I was driving in my car, listening to NPR the other day, when a story came on that had me in tears. It was an interview with Olympia Dukakis who talked about caring for her mother when she had Alzheimer’s. She said that her mother became preoccupied with issues that had been unresolved throughout her life. Issues that she had not been able to focus on before in all of the chaos that is daily living.
Dukakis said, “I almost had the feeling that she lived as long as she needed to … maybe ‘resolve’ is too happy a word, but … there was some kind of exchange that was happening.”
During this time, her mother did not recognize her daughter, and then one day, “She said ‘Oh, Olympia, I’ve been looking everywhere for you.’ I couldn’t believe it. This was after almost two years of not knowing me at all.”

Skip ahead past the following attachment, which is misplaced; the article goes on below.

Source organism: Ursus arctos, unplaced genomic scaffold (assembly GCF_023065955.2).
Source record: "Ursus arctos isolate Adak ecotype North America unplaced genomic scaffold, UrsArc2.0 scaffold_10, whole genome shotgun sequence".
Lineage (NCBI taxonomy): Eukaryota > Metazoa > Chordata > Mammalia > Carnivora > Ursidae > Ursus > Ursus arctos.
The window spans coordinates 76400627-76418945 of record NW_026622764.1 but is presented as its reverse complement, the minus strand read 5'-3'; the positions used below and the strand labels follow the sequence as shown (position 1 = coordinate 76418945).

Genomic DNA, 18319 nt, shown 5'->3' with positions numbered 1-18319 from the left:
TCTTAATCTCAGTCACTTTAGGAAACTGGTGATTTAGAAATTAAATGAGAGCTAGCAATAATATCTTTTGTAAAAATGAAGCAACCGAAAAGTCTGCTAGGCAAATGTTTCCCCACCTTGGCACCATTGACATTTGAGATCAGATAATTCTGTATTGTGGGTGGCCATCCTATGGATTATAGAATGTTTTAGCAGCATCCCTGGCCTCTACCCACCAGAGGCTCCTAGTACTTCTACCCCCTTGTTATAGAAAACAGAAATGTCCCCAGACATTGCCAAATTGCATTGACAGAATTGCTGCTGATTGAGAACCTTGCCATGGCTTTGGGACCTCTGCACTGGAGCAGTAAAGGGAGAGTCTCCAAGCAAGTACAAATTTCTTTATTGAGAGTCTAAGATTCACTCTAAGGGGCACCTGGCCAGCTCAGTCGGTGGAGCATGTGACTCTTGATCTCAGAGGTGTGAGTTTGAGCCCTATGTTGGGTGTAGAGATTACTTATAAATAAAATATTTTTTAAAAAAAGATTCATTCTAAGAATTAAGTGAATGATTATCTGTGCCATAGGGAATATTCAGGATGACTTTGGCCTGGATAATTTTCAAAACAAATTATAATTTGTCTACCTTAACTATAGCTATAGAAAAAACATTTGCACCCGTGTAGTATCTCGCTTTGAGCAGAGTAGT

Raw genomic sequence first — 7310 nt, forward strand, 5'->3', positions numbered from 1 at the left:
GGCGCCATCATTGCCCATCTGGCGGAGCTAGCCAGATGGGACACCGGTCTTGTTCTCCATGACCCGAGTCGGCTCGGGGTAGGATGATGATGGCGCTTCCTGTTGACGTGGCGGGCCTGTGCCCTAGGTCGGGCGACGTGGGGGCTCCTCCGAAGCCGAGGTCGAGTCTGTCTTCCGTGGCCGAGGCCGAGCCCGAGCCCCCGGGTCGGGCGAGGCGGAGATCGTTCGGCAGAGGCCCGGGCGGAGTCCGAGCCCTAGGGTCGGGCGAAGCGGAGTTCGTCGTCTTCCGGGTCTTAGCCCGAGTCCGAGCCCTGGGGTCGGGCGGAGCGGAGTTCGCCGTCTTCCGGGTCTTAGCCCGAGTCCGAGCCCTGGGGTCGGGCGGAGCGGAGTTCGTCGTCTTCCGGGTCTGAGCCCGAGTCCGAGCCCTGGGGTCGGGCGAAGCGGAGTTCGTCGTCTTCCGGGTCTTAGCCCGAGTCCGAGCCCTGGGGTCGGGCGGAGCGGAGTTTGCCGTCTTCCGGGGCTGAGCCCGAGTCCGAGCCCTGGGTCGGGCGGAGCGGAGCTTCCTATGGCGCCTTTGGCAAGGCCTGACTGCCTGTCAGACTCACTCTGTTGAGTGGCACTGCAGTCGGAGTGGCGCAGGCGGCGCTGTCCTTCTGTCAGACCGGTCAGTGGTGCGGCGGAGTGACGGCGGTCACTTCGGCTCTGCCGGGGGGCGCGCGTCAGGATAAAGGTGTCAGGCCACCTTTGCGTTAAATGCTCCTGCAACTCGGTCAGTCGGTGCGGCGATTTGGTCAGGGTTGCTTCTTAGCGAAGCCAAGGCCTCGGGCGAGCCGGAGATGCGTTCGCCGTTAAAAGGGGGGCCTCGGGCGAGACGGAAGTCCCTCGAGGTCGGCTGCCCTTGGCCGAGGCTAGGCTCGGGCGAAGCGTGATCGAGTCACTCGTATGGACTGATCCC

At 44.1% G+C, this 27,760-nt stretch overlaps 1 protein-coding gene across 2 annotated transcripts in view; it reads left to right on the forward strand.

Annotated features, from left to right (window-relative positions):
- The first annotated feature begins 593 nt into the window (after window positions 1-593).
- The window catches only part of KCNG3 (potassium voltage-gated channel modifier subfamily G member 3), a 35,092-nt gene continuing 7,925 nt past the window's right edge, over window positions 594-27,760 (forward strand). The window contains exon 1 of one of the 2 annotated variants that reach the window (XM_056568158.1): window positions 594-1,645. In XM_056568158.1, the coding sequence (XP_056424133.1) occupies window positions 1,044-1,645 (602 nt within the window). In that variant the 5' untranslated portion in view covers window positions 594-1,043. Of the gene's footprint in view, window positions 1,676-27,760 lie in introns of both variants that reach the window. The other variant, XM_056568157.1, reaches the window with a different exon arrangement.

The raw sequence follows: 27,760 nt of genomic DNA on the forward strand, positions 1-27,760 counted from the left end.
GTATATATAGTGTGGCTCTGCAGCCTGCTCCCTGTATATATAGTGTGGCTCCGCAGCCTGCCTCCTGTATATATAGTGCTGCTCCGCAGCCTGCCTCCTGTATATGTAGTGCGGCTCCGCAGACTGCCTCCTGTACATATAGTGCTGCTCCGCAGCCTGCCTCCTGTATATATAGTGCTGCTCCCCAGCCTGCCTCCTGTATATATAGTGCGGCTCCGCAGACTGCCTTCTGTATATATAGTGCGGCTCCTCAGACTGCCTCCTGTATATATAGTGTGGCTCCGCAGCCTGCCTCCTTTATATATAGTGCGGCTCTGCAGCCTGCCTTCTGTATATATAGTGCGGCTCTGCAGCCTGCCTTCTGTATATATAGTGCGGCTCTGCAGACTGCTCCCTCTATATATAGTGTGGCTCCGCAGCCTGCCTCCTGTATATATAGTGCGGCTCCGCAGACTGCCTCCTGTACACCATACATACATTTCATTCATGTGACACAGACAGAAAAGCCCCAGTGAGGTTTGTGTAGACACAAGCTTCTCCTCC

In my own strange kind of a way, I related to this story. All of my life, I wanted to have children. But I spent so many years struggling with addiction and depression. When I was actively alcoholic, I wasn’t the most enlightened person, but I knew I couldn’t have children until I stopped drinking. I did stop, but then it was years trudging through meetings and therapy to get myself to a place where I could trust myself to take care of someone else.
It was as if I was struggling with my inner life too. When my son was born, I felt just like Olympia Dukakis’ mother. “Lil guy, I have been looking for you for such a long, long time. There you are!”